Edvard Munch published two small pamphlets at his own expense that have been the subject of great interest in the research on Munch from the time they were published: The Frieze of Life from 1919 and The Origins of The Frieze of Life, most likely printed in 1929. The pamphlet The Frieze of Life was published in the wake of his exhibition of the “late Frieze of Life” at Blomqvist in October 1918. At the opening of the exhibition he published the article “The Frieze of Life” both in the catalogue and in Tidens Tegn. The article was intended as an explanatory introduction to the background and idea content of the Frieze. The exhibition received poor reviews and a few weeks later Munch attacked his critics – and Aftenposten in particular – in his article “Criticism of ‘The Frieze of Life’”. Both articles later formed the basis for the publication of the pamphlet, where he also included a couple of good and a couple of extremely poor reviews from the previous years, illustrated with motifs from the Frieze. In her dissertation, Art Historian Tina Yarborough says of the pamphlet: “Munch deliberately included positive reviews as well as several negative responses to dramatize his critical struggle in his home country. [...] A close analysis of Munch’s booklet reveals both how deeply he was offended by the criticism and how unpopular the Frieze of Life and its links to Germany had become during the war.”28 By incorporating Edouard Gérard’s essay from 1897 in the pamphlet, he attempted – according to Yarborough – to demonstrate that even the French understood his art. Munch himself writes in a note: “It has never been understood in Norway – It was in Germany that it received its greatest recognition, just as it was in Germany that my art was altogether first and most strongly understood [...] But also in Paris the frieze received much recognition – In 1897 it was given the place of honour in the main room at L’independent, furthest in. And it was this of all my art that was best understood by the French.”29 In many of his notes Munch returned to the period of the Kristiania Bohemia and its cultural upheavals as the most important motivation for The Frieze of Life and its idea content. In a letter to Ragnar Hoppe from 1929 he says: “It pleases me that You call it the ‘Scandinavian Life of the Soul’. There have been efforts to prod it down to Germany. – After all here we have Strindberg, Ibsen, Søren Kirkegaard and Hans Jæger and in Russia Dostojewski”.30 And to Jens Thiis: “You do not have to exert yourself to explain the appearance of the frieze of life – It has its origins in the period of the bohemia – It was a question of painting life as it was lived and one’s own life – In addition I already had the entire frieze of life finished long ago in the form of poetry so it was already completely planned many years before I arrived in Berlin ...”.31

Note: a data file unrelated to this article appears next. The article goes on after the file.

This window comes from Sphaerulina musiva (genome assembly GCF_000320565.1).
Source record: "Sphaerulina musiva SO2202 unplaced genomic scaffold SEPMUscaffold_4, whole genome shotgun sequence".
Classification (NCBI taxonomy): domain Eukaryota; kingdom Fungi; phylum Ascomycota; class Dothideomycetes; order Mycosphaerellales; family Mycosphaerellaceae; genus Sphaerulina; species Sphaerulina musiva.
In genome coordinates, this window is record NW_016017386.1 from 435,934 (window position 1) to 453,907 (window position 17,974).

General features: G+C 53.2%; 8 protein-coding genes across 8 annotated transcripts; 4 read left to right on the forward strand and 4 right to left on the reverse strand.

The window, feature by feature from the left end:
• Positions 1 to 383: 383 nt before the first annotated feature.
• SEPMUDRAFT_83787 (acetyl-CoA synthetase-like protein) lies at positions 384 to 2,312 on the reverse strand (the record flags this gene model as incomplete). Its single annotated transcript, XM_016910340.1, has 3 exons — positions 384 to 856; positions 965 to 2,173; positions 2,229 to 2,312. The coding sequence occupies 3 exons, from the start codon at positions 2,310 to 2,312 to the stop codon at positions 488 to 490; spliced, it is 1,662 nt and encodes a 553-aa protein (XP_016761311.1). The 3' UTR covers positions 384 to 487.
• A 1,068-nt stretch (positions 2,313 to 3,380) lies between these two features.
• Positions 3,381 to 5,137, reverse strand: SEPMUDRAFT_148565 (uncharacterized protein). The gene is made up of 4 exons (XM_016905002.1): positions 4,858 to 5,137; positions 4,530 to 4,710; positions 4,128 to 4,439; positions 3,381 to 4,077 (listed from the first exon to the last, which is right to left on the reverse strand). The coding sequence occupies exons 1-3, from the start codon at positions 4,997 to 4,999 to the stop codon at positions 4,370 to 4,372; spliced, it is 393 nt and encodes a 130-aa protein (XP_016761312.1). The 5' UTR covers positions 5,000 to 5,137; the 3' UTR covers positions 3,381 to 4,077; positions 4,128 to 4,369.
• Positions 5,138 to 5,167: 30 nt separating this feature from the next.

In connection with the comprehensive exhibition at Blomqvist in January 1921, Verdens Gang managed to exchange a few words with Edvard Munch and Jappe Nilssen in passing: “Are you not going to publish your memoirs soon? Jappe Nilssen suddenly asks. – Don’t believe him! It’s a lie! Munch responds and then disappears in a flurry.”32 It appears, nonetheless, that during the 1920s Munch spent a lot of time going through his own journals and notes. He had turned 65 in 1928 and had enjoyed great success in Norway with the exhibition at the National Gallery the previous year, and the idea of a Munch Museum was launched from several quarters. This may have formed the background for his wish to make a mark also as a man of words – both autobiographically and as a literary man. The task of going through the journals and notes resulted in yet another booklet which he in all probability had published in 1929. This collection of notes he called The Origins of the Frieze of Life.33 The booklet contained a selection of aphorisms about art’s essence and the work of the artist; a re-writing of the journal entry from St. Cloud from 1889, the previously mentioned St. Cloud Manifesto; a lengthy entry about the 1890s, where a version of the Scream text was also included, and finally a newly written text he called “Towards the Light” in which he linked The Frieze of Life to the University Aula decorations and to the motifs related to The Human Mountain. Towards the Light.